Why are people so worried about bats? Well, do you like strawberries, mangoes, almonds, carrots, bananas, oranges, sunflower seeds, cashews, or avocadoes? Do you like chocolate? Bats help farmers, growers and harvesters bring these foods to your supermarket. Really!
- Bats protect our foods from insects by eating thousands of bugs each night
- They help pollinate plants when they move from flower to flower, lapping up nectar
- Fruit-eating bats help spread seeds by either spitting them out or pooping them out
This week, celebrate bats with a tasty treat made of foods that rely on bats for their growth or protection. Here are a couple of recipes to get you started (spoiler alert: there are no bats in these recipes):
1 ½ cup of nuts like almonds, cashews, walnuts, pistachios, peanuts
1 cup of seeds like sunflower seeds, pumpkin seeds
1 cup of unsweetened dried fruit, like cherries, banana chips, cranberries
½ cup of chocolate bits like M&Ms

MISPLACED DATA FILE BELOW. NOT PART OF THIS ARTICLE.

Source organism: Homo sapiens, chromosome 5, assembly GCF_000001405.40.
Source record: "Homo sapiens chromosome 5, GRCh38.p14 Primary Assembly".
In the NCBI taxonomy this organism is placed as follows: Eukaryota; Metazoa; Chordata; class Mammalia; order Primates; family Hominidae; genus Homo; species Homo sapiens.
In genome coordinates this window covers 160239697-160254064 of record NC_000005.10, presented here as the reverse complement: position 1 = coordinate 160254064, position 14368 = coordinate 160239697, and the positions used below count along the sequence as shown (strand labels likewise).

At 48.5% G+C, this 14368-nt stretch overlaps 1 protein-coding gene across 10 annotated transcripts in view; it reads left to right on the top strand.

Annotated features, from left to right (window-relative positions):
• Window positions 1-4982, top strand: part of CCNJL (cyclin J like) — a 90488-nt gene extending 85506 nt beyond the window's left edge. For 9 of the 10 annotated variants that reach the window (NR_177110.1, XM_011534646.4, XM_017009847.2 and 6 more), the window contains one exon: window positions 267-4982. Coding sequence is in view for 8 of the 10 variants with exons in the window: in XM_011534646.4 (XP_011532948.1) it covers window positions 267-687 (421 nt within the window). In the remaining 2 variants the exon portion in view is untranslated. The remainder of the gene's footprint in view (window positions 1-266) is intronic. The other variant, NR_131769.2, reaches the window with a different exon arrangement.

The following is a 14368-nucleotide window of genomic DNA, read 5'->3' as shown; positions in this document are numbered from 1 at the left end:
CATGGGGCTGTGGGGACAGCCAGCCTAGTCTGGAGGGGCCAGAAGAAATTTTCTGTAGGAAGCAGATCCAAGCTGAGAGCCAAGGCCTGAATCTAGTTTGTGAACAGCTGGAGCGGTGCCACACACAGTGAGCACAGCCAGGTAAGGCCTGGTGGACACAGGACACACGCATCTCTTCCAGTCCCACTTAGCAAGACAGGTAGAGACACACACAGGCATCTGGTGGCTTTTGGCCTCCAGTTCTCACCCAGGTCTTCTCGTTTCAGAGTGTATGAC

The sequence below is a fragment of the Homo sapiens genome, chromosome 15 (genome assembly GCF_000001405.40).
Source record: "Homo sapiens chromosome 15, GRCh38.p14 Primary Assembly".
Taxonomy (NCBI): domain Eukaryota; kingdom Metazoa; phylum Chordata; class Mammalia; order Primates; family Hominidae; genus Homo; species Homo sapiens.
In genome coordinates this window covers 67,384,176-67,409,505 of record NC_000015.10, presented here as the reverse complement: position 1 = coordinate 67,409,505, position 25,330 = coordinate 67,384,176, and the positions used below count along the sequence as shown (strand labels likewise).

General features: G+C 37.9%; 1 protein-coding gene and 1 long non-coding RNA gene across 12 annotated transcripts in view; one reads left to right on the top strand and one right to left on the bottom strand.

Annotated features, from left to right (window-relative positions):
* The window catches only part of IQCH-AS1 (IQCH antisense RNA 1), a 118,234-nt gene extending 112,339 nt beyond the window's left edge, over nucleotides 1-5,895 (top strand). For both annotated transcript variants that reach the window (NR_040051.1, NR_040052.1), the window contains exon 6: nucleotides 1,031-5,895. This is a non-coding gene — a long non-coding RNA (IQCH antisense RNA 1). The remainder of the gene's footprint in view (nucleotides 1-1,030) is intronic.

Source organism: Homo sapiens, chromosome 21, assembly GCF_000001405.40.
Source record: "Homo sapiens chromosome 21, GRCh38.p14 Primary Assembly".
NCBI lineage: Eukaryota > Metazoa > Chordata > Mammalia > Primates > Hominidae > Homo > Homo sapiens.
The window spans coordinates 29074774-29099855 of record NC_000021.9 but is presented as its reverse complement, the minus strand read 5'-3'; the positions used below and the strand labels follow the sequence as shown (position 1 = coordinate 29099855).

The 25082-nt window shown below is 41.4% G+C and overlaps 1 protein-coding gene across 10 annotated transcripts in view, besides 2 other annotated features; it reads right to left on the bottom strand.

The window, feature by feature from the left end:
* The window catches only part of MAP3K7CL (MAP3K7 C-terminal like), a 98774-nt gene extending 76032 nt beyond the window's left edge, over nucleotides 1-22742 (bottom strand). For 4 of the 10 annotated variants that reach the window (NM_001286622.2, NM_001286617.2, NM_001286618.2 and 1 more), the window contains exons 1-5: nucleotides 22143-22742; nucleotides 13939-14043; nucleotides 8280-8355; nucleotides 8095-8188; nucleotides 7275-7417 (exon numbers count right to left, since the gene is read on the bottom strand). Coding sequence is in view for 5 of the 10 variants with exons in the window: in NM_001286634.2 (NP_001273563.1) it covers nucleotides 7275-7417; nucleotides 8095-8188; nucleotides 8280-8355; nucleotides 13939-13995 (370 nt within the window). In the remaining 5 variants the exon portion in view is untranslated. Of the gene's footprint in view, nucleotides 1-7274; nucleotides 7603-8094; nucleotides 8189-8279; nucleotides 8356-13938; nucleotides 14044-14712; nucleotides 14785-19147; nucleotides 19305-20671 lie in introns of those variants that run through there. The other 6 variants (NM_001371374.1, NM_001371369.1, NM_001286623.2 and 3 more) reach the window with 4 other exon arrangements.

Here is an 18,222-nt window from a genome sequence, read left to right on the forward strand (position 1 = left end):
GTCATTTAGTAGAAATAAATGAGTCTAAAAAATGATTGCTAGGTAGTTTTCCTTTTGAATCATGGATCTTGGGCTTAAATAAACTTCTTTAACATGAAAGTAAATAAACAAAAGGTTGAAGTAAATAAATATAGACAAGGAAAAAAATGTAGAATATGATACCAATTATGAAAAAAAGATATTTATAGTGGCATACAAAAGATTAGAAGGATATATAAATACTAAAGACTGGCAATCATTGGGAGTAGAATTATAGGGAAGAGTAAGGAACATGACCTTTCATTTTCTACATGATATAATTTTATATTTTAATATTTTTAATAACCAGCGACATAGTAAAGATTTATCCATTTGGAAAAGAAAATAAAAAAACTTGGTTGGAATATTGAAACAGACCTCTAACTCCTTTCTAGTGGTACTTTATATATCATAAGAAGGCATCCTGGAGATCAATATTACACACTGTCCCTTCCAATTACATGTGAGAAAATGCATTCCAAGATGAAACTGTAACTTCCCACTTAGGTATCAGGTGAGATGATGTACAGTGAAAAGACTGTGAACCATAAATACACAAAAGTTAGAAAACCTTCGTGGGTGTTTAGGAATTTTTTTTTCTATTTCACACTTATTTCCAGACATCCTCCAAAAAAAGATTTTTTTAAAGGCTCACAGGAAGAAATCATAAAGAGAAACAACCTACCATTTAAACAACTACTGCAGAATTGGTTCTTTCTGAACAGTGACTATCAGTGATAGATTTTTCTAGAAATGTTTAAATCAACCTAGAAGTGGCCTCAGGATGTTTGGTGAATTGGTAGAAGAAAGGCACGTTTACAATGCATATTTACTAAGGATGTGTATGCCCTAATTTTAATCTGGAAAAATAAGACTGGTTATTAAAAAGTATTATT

Combine all ingredients in a large bowl and mix well. Store in sealed container.
Fruit Bat Smoothie
2 cups of fruit – try pieces of papaya, mango, frozen banana, and frozen berries
½ cup Greek yogurt
½ cup almond milk
1 Tbsp cocoa powder
Juice of one orange
Juice of ½ lime
Place all ingredients in a blender and blend until smooth. Pour into a glass and serve.
1 frozen pie shell
1 package instant chocolate pudding
2 ripe bananas, sliced
1 can spray whipping cream
1 chocolate bar and ½ cup chopped pecans
Preheat oven to 425 F and bake pie shell 10 – 12 minutes until golden. Remove from oven and cool completely.
Prepare pudding according to package instructions. Spread half the pudding in the cooled pie shell. Add a layer of sliced bananas. Top with remaining pudding and bananas. Cover the top with whipping cream.
Decorate with chopped pecans and, using a grater, shave the chocolate bar and sprinkle on top. Serve immediately.
Check out this cool video from National Geographic, Bats Eat Bugs So You Don’t Have To